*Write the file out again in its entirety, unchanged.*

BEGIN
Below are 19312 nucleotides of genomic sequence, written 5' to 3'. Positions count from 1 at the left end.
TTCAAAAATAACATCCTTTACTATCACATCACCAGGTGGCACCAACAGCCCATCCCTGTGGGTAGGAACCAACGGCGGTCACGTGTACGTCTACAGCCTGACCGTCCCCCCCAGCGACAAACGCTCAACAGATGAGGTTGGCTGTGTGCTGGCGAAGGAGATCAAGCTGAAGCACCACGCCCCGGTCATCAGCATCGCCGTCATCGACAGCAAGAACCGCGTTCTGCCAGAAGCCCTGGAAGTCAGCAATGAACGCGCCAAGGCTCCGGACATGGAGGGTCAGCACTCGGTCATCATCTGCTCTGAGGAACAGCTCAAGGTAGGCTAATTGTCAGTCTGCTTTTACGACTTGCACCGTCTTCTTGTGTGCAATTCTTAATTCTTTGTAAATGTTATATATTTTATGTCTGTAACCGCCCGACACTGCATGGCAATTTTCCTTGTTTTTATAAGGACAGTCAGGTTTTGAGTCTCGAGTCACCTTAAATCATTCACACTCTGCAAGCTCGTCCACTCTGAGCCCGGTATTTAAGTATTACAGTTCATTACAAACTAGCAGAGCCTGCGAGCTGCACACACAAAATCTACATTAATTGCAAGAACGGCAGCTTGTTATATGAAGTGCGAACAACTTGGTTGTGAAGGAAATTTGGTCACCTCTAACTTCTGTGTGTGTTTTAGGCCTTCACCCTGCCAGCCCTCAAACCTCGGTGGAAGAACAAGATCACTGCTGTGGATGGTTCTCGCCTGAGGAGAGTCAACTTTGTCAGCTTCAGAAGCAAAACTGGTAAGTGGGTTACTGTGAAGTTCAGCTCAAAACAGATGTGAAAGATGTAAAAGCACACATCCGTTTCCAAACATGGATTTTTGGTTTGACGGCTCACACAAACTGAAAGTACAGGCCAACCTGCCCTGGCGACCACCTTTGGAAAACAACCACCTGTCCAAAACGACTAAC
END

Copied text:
Below are 19312 nucleotides of genomic sequence, written 5' to 3'. Positions count from 1 at the left end.
TTCAAAAATAACATCCTTTACTATCACATCACCAGGTGGCACCAACAGCCCATCCCTGTGGGTAGGAACCAACGGCGGTCACGTGTACGTCTACAGCCTGACCGTCCCCCCCAGCGACAAACGCTCAACAGATGAGGTTGGCTGTGTGCTGGCGAAGGAGATCAAGCTGAAGCACCACGCCCCGGTCATCAGCATCGCCGTCATCGACAGCAAGAACCGCGTTCTGCCAGAAGCCCTGGAAGTCAGCAATGAACGCGCCAAGGCTCCGGACATGGAGGGTCAGCACTCGGTCATCATCTGCTCTGAGGAACAGCTCAAGGTAGGCTAATTGTCAGTCTGCTTTTACGACTTGCACCGTCTTCTTGTGTGCAATTCTTAATTCTTTGTAAATGTTATATATTTTATGTCTGTAACCGCCCGACACTGCATGGCAATTTTCCTTGTTTTTATAAGGACAGTCAGGTTTTGAGTCTCGAGTCACCTTAAATCATTCACACTCTGCAAGCTCGTCCACTCTGAGCCCGGTATTTAAGTATTACAGTTCATTACAAACTAGCAGAGCCTGCGAGCTGCACACACAAAATCTACATTAATTGCAAGAACGGCAGCTTGTTATATGAAGTGCGAACAACTTGGTTGTGAAGGAAATTTGGTCACCTCTAACTTCTGTGTGTGTTTTAGGCCTTCACCCTGCCAGCCCTCAAACCTCGGTGGAAGAACAAGATCACTGCTGTGGATGGTTCTCGCCTGAGGAGAGTCAACTTTGTCAGCTTCAGAAGCAAAACTGGTAAGTGGGTTACTGTGAAGTTCAGCTCAAAACAGATGTGAAAGATGTAAAAGCACACATCCGTTTCCAAACATGGATTTTTGGTTTGACGGCTCACACAAACTGAAAGTACAGGCCAACCTGCCCTGGCGACCACCTTTGGAAAACAACCACCTGTCCAAAACGACTAAC